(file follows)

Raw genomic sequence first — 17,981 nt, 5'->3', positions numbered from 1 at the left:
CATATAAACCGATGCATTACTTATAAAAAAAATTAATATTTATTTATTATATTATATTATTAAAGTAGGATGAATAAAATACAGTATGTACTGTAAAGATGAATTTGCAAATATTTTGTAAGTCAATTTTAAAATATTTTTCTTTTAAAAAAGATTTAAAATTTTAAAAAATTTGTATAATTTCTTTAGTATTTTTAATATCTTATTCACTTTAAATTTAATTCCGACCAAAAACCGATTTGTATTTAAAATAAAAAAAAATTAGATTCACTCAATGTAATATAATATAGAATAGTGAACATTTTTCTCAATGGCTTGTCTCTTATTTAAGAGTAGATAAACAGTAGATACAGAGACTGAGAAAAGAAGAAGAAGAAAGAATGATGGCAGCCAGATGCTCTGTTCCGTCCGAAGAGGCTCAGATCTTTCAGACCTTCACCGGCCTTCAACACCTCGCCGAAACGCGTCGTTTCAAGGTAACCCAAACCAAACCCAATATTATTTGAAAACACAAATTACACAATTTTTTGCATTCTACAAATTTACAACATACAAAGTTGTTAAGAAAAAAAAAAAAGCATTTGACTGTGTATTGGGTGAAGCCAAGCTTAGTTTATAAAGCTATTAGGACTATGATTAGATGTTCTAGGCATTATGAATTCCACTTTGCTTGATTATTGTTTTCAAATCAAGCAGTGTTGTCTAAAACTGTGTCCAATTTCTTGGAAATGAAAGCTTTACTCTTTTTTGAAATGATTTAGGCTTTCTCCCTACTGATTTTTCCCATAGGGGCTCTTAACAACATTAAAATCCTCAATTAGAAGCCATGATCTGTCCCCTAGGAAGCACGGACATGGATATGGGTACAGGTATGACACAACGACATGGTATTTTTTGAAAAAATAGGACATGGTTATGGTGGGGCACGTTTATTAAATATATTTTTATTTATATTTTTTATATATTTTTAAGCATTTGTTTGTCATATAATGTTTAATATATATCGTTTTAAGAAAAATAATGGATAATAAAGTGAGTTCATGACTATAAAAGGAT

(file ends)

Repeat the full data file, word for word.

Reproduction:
Raw genomic sequence first — 17,981 nt, 5'->3', positions numbered from 1 at the left:
CATATAAACCGATGCATTACTTATAAAAAAAATTAATATTTATTTATTATATTATATTATTAAAGTAGGATGAATAAAATACAGTATGTACTGTAAAGATGAATTTGCAAATATTTTGTAAGTCAATTTTAAAATATTTTTCTTTTAAAAAAGATTTAAAATTTTAAAAAATTTGTATAATTTCTTTAGTATTTTTAATATCTTATTCACTTTAAATTTAATTCCGACCAAAAACCGATTTGTATTTAAAATAAAAAAAAATTAGATTCACTCAATGTAATATAATATAGAATAGTGAACATTTTTCTCAATGGCTTGTCTCTTATTTAAGAGTAGATAAACAGTAGATACAGAGACTGAGAAAAGAAGAAGAAGAAAGAATGATGGCAGCCAGATGCTCTGTTCCGTCCGAAGAGGCTCAGATCTTTCAGACCTTCACCGGCCTTCAACACCTCGCCGAAACGCGTCGTTTCAAGGTAACCCAAACCAAACCCAATATTATTTGAAAACACAAATTACACAATTTTTTGCATTCTACAAATTTACAACATACAAAGTTGTTAAGAAAAAAAAAAAAGCATTTGACTGTGTATTGGGTGAAGCCAAGCTTAGTTTATAAAGCTATTAGGACTATGATTAGATGTTCTAGGCATTATGAATTCCACTTTGCTTGATTATTGTTTTCAAATCAAGCAGTGTTGTCTAAAACTGTGTCCAATTTCTTGGAAATGAAAGCTTTACTCTTTTTTGAAATGATTTAGGCTTTCTCCCTACTGATTTTTCCCATAGGGGCTCTTAACAACATTAAAATCCTCAATTAGAAGCCATGATCTGTCCCCTAGGAAGCACGGACATGGATATGGGTACAGGTATGACACAACGACATGGTATTTTTTGAAAAAATAGGACATGGTTATGGTGGGGCACGTTTATTAAATATATTTTTATTTATATTTTTTATATATTTTTAAGCATTTGTTTGTCATATAATGTTTAATATATATCGTTTTAAGAAAAATAATGGATAATAAAGTGAGTTCATGACTATAAAAGGAT